primitive basis and was exceedingly poor. It had no real budget and lived
very much from hand to mouth, chiefly on the pilgrimage and on grazing
taxes the collection of which was farmed out to local governors. I would
not hazard any prophecy as to what might happen on the death of King
Ibn Saud, particularly as he had comparatively few reliable officials. But
Saudi Arabia was in definite treaty relations with a large number of coun
tries and with all her neighbours, a’nd I doubted whether there was any real
danger of any European Power attempting adventures there in the circum
stances. Like other countries in the Middle East, Saudi Arabia was
intensely nationalist and jealous of her independence, and it was most im
probable that Ibn Saud would consent in any circumstances whatever to
assign any revenues as security for a foreign loan. The assignment of

About this item


The file contains the Foreign Office confidential prints of the Arabia Series for the years 1933 to 1938. It includes correspondence, memoranda, and extracts from newspapers. The correspondence is principally between the British Legation in Jedda and the Foreign Office. Other correspondents include British diplomatic, political, and military offices, foreign diplomats, heads of state, tribal leaders, corporations, and individuals in the Middle East region.

Each annual series is composed of several numbered serials that are often connected to a particular subject. The file covers many subjects related to the affairs of Saudi Arabia.

Included in the file are the following:

  • a memorandum on Arab Unity produced by the Foreign Office dated 12 June 1933 (author unknown), folios 11-13;
  • a memorandum on petroleum in Arabia produced by the Petroleum Department dated 5 August 1933 (author unknown), folios 23-26;
  • a record of interviews with Ibn Sa‘ūd, King of Saudi Arabia, conducted by Reader Bullard and George William Rendel between 20 and 22 March 1937;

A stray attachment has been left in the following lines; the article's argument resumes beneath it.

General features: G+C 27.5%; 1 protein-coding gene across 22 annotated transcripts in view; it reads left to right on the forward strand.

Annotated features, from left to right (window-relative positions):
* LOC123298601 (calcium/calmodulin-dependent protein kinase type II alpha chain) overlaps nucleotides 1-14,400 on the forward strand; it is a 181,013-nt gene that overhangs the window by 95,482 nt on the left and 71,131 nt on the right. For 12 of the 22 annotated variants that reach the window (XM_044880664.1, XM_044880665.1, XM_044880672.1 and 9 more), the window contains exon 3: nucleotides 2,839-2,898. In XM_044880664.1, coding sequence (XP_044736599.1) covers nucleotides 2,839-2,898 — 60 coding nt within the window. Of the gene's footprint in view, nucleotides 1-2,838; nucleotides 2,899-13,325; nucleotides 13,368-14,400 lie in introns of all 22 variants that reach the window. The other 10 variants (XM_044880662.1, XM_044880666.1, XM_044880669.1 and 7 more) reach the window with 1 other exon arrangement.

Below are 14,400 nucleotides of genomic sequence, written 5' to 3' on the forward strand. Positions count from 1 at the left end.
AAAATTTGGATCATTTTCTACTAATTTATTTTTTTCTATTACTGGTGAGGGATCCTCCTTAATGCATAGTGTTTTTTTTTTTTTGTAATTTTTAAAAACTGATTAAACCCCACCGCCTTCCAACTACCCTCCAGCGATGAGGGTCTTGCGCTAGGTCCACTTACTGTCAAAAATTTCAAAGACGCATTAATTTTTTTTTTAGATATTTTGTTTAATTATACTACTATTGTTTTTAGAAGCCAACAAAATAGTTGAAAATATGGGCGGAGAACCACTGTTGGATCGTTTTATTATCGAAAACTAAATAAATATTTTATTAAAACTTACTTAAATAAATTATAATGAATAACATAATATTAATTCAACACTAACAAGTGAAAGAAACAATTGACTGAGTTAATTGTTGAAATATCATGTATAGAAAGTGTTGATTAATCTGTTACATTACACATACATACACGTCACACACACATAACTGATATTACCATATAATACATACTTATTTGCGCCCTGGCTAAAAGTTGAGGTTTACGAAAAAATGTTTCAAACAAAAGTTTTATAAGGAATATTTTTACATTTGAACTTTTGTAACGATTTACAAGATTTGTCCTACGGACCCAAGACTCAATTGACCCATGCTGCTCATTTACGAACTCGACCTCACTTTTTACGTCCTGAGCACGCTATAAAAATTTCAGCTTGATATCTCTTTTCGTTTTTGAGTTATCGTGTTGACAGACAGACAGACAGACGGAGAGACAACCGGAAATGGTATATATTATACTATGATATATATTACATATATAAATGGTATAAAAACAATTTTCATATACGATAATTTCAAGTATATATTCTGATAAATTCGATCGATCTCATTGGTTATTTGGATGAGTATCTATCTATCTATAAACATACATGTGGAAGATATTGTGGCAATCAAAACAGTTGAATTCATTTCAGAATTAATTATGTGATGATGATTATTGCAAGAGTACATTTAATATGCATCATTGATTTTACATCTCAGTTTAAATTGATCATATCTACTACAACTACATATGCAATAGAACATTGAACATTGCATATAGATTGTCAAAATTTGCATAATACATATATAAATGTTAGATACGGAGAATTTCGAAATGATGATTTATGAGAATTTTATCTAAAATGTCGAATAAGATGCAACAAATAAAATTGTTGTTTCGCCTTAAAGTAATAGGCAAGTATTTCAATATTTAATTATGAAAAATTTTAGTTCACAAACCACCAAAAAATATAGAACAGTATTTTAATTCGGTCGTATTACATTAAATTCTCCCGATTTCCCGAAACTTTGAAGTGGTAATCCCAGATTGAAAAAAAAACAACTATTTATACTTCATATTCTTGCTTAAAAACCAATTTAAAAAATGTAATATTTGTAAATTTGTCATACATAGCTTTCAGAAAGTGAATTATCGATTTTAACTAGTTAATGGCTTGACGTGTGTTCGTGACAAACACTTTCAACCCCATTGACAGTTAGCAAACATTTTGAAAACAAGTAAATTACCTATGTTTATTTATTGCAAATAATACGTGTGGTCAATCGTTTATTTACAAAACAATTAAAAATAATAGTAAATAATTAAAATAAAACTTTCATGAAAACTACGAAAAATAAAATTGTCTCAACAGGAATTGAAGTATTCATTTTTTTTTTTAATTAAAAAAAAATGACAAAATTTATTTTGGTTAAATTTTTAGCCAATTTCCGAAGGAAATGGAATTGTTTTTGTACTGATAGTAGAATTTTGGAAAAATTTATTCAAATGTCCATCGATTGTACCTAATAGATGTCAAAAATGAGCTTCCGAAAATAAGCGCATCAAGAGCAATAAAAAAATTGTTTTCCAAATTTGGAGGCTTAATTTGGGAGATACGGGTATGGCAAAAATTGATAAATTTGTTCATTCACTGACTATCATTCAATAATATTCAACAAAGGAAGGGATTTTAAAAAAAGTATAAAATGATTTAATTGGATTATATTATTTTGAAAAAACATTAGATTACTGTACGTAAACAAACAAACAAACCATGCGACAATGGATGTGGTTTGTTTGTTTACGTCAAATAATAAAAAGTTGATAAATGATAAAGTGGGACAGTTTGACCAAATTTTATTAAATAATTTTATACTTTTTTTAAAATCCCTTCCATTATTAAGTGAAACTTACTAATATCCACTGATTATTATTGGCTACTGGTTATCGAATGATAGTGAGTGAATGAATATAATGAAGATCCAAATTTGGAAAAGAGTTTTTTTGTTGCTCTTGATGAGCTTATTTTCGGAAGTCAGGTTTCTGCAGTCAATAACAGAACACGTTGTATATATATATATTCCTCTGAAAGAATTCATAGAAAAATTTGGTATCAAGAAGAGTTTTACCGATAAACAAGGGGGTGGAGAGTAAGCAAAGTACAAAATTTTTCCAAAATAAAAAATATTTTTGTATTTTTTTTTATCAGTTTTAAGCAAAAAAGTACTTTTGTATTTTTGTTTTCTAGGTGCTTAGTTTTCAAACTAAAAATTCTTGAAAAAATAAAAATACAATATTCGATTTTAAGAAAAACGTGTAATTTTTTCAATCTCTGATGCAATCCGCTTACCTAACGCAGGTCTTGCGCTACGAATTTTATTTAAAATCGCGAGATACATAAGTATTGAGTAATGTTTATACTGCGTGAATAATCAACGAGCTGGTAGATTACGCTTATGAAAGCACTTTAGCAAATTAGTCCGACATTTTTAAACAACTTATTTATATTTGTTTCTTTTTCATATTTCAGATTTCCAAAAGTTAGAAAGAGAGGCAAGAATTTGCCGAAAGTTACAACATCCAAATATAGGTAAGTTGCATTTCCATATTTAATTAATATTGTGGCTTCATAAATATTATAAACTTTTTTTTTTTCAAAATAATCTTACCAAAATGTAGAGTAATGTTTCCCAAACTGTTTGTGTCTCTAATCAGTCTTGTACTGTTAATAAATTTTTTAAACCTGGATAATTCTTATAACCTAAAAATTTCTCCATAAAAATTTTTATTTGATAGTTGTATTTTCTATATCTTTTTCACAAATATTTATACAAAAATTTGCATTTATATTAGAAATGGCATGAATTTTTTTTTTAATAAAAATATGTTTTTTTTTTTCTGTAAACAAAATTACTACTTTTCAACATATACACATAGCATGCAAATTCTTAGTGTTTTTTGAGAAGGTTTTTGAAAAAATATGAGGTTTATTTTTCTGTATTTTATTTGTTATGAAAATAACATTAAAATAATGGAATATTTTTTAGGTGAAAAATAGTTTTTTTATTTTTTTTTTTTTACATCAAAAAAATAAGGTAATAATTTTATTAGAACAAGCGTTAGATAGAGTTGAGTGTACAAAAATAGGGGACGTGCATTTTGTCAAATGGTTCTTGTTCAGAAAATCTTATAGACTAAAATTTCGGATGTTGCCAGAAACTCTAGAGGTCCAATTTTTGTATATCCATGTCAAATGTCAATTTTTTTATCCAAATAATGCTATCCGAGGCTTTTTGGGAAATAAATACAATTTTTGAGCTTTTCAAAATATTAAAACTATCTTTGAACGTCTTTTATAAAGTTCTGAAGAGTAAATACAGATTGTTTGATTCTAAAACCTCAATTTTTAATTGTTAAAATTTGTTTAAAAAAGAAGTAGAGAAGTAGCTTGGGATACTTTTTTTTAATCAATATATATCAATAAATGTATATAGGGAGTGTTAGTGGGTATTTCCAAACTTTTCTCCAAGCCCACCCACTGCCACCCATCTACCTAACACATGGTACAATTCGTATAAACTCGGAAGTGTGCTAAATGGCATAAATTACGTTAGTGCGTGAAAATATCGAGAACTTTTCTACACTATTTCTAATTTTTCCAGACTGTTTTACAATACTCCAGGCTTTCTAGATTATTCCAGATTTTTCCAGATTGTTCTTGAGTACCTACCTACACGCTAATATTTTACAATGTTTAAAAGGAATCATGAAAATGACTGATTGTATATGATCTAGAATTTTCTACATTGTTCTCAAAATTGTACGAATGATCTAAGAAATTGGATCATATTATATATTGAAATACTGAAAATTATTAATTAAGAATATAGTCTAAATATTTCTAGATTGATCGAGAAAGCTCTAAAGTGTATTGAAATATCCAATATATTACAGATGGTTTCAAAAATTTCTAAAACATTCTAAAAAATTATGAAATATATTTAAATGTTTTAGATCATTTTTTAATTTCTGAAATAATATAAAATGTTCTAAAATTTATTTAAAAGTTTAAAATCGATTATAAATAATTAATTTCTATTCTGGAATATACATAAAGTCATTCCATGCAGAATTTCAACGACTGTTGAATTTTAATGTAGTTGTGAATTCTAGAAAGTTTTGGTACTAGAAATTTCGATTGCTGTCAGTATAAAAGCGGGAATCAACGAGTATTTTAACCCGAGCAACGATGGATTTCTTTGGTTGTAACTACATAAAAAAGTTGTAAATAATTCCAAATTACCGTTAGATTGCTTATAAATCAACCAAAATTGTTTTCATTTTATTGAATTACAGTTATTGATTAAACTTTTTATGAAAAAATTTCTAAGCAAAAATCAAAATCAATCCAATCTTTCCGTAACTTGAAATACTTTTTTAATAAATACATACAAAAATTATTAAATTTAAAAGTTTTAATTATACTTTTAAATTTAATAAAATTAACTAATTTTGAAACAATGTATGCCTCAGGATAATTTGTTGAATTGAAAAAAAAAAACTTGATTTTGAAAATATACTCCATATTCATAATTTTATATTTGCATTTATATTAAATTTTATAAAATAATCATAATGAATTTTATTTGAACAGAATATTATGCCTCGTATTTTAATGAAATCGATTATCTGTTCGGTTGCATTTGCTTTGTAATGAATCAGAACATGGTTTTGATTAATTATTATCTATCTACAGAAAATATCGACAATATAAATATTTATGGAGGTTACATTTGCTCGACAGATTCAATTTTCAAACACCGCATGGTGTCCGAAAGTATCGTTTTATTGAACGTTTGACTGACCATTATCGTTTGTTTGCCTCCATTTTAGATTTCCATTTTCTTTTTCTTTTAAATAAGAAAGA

• a memorandum on Yemen by Captain B W Seager, the Frontier Officer, dated 20 July 1937;
  • several records of proceedings of ships on patrol in the Red Sea, including that of HMS Penzance , Hastings , Colombo , Bideford , and Londonderry .

Folios 213-15 are internal office notes.

Extent and format
1 file (214 folios)

The file is arranged chronologically.

Physical characteristics

Foliation: the main foliation sequence (used for referencing) commences at the front cover with 1 and terminates at the back cover with 217; these numbers are written in pencil, are circled, and are located in the top right corner of the recto The front of a sheet of paper or leaf, often abbreviated to 'r'. side of each folio. An additional foliation sequence is also present in parallel between ff 2-215; these numbers are also written in pencil, but are not circled, and are located in the same position as the main sequence.

Written in
English and French in Latin script
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'File 8/15 Arab Series - 1933-1939' [‎100v] (200/434), British Library: India Office Records and Private Papers, IOR/R/15/2/310, in Qatar Digital Library <> [accessed 17 February 2020]